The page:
Gender and Gender Fluidity – A Christian Response

GENDER AND GENDER FLUIDITY – A CHRISTIAN RESPONSE
In July 2015 the Australian reported that the Sydney University SRC were agitating for a variety of changes in the way the University categorised students and facilities like toilets and change rooms. They wanted less binary and more inclusive gender categories. Josh Han the SRC representative for gender matters, or Queer Officer as he was termed, said: “It’s about deconstructing societal views about what it means to be a man or a woman. If you only have two genders, there are limited interactions. But if you have a diversity of gender identities you don’t have these closed categories. It means you can have way more than 58 gender categories.” Among those 58 options according to Facebook are bi-gender, questioning, gender variant, pangender, intersex and 27 varieties of transgender and transsexual.
Now lest you think that this is just the latest fad in student politics you need to think again. The signs are that the concept of ‘gender diversity’ and ‘gender fluidity’ is becoming mainstream. The categories LGBTI are now recognised in some Commonwealth legislation. The Victorian State government has announced that it is planning to spend approximately $10 million on a ‘Pride Centre’ to showcase LGBTI art and history and $5 million on a Gender Dysphoria clinic at Monash Health. The Victorian government has also recently appointed a Gender and Sexuality Commissioner Ro Allen a long standing advocate for lesbian, gay, bisexual, trans and gender diverse and intersex Victorians.
First we need to clarify how some of these terms are currently being used.
L = Lesbian, G = Gay, B = Bisexual, T = Transgender, I = Intersex, Q = Queer or questioning (‘Queer’ was originally a derogatory term but now adopted and rehabilitated by the Gay and gender questioning movements, although not all same sex attracted people support this term.It is also used to describe a political theory -‘Queer Theory’- that seeks to question and challenge all social norms. CIS gender = relating to a person whose self identity conforms with the gender that corresponds to their biological sex; not transgender. (What in the past was called normative.)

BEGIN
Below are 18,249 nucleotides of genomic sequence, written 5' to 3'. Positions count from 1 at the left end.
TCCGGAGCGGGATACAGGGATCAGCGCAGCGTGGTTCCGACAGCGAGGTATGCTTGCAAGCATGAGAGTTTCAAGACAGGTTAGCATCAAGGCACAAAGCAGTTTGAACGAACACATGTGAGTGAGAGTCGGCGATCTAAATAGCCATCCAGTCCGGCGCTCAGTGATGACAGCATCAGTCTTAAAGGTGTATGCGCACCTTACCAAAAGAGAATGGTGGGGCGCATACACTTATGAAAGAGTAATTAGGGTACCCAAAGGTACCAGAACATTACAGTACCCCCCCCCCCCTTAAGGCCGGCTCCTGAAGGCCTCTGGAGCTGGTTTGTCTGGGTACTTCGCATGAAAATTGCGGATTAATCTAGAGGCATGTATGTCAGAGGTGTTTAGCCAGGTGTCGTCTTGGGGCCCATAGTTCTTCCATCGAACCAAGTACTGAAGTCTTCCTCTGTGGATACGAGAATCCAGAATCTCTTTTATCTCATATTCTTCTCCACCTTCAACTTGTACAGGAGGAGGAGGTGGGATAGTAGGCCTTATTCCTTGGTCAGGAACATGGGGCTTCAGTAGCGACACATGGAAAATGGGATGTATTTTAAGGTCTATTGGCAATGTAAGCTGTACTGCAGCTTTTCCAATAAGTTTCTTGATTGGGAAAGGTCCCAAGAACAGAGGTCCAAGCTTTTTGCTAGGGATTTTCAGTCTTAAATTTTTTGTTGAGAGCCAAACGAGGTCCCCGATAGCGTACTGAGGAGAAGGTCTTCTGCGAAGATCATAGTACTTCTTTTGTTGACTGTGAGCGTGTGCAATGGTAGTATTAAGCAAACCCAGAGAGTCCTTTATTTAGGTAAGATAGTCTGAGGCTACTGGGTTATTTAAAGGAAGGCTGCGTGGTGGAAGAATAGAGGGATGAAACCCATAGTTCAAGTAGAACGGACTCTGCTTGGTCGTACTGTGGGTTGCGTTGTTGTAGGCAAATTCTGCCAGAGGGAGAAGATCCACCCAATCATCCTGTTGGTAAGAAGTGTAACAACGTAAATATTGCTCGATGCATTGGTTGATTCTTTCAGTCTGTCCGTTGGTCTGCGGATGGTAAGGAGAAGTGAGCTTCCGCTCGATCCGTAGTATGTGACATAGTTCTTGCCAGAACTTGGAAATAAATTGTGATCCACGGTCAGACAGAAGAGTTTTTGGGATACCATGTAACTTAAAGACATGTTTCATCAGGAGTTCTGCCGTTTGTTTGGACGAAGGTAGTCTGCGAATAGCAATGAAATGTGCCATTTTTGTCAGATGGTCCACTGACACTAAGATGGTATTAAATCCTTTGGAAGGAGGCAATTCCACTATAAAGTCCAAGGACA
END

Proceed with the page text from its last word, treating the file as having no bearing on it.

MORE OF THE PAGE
‘Pangender’ is another term sometimes used to indicate the belief that gender is a very broad and inclusive thing and not restricted to traditional heterosexual attraction.
What is Gender Fluidity or transgenderism?
It is a way of thinking that makes a sharp distinction between sex and gender. Sex is still understood as biologically determined but gender is now seen as something that is entirely socially constructed and so a matter of personal choice. This means that there is no necessary connection between your gender identity and your biological sex. The two may be the same or they may be different. There is, it is claimed, no norm.
Another more political way of describing transgenderism is that it is an umbrella term for anyone whose role, behaviour or gender orientation is not in line with what our prevailing and dominantly heterosexual society currently expects from our biological sex.
How does current mainstream medical and Psychological understanding help us approach this issue?
The following three general categories are recognised that are relevant to this issue:
1. There is a very small group of people who are born with physically ambiguous genitalia. These are very rare deviations from the physically binary sexual norms and are generally understood as “disorders of human design.”
2. The second category is those who are biologically male or female but have a same sex attraction. This group is commonly identified as homosexual, lesbian, gay or same sex attracted. While the exact figure is disputed reliable recent surveys in Australia, such as the ‘Australian Study of Health and Relationships 2013’, indicate 3.3% of men and 3.6% of woman identify themselves as not heterosexual. But it should be noted that of these totals 1.3% of the men and 2.2% of the woman identified as Bisexual. Only 1.9% of the men identified as gay and only 1.2% of the women as lesbian. A very small % describes themselves as ‘other’.
With regard to the question of whether same sex attraction is innate or caused by psychological and social factors it is scientifically unclear at this stage and disputed.